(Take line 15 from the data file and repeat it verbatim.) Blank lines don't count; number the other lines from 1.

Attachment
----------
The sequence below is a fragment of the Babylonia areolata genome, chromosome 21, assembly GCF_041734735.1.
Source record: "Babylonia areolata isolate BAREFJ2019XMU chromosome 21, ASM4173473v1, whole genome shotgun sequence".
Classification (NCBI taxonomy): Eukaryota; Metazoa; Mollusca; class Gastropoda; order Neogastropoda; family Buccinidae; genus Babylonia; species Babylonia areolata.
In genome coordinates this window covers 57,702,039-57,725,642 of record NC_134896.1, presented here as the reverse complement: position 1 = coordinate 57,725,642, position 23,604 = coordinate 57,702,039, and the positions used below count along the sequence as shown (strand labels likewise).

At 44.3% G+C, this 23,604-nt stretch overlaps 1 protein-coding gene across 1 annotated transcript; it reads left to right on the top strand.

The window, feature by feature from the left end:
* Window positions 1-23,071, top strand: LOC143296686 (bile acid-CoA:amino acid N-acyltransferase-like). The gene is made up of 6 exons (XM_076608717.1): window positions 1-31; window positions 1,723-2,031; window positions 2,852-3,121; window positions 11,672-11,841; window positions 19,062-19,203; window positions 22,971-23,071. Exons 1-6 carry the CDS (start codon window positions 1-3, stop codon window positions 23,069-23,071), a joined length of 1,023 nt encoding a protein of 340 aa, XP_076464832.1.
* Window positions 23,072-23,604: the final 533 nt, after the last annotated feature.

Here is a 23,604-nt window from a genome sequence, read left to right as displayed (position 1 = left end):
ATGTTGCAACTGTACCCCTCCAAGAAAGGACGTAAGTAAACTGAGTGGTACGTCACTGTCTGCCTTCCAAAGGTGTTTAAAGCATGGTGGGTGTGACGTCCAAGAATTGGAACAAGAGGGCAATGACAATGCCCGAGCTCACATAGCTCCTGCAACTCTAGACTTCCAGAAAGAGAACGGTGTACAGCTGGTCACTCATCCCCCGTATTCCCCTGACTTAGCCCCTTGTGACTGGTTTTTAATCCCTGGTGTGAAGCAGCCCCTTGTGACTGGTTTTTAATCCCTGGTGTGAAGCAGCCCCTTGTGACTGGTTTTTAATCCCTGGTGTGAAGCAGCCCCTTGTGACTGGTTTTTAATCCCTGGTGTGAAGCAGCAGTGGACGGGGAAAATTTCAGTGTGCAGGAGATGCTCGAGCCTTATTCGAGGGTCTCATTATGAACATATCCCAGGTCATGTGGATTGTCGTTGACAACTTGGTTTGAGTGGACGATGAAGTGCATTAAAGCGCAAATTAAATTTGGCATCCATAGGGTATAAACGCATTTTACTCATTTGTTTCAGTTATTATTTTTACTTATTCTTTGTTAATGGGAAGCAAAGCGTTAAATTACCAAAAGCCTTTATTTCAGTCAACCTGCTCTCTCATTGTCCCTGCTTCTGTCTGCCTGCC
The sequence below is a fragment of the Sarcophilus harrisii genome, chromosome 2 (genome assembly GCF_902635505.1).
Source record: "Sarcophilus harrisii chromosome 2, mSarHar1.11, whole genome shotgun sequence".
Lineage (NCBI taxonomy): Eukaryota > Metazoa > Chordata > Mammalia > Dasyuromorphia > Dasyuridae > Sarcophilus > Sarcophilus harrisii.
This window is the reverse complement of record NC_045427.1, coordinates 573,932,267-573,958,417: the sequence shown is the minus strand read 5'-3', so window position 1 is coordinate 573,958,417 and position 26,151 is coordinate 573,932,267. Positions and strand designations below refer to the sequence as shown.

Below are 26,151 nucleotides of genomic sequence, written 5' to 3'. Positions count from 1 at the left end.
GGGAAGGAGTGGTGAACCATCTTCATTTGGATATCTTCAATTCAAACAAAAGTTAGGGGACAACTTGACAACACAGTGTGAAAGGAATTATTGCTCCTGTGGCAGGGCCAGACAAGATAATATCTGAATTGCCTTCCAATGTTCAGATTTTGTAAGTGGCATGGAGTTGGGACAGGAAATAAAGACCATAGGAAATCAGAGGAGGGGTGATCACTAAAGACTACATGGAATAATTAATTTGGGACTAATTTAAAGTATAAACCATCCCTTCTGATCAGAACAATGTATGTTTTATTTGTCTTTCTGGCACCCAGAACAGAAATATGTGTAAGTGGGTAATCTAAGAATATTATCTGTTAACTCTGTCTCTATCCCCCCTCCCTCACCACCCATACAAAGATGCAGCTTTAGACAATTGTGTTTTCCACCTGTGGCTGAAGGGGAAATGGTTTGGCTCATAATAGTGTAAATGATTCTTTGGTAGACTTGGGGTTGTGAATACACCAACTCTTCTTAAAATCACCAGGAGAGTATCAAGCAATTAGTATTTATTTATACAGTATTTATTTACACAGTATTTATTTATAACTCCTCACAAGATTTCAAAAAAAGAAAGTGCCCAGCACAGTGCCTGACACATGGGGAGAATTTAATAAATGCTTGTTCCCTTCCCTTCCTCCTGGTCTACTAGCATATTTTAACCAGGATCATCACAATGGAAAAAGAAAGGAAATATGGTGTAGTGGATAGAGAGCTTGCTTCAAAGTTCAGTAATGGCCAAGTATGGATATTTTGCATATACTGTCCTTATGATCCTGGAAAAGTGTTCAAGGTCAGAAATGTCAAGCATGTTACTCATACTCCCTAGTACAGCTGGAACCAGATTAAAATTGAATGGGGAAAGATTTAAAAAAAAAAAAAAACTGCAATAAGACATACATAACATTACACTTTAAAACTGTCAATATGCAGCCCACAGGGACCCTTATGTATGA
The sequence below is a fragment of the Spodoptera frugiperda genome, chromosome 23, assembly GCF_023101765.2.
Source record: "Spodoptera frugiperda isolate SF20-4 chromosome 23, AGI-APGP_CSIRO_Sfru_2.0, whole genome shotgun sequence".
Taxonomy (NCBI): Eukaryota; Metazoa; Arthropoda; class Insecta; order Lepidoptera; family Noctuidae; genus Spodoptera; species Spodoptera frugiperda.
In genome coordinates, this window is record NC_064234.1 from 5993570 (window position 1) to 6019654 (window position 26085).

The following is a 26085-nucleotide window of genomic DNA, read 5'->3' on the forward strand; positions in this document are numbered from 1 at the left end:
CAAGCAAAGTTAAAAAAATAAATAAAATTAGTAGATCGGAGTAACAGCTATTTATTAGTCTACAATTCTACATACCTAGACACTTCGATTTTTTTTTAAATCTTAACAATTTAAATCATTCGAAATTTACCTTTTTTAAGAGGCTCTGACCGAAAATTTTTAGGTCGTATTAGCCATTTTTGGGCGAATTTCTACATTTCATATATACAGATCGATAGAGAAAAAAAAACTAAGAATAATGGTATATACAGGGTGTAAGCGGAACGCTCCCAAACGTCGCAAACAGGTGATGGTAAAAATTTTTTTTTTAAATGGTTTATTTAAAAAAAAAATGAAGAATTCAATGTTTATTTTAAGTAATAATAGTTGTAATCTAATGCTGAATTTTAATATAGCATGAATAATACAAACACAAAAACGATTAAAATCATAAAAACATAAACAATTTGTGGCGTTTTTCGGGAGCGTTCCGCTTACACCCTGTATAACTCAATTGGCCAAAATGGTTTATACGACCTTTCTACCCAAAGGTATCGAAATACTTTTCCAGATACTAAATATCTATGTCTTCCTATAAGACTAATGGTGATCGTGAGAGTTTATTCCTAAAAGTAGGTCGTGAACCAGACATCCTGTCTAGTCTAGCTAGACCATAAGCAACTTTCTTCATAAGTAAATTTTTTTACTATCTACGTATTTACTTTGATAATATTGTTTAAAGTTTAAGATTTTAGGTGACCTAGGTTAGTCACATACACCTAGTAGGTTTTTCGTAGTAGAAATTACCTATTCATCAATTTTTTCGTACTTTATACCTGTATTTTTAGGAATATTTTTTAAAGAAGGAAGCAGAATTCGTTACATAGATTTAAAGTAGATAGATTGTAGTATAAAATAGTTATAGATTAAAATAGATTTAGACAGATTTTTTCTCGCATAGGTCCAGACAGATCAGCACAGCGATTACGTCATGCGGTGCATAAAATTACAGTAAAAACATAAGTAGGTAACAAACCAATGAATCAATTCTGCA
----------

Below are 26,151 nucleotides of genomic sequence, written 5' to 3'. Positions count from 1 at the left end.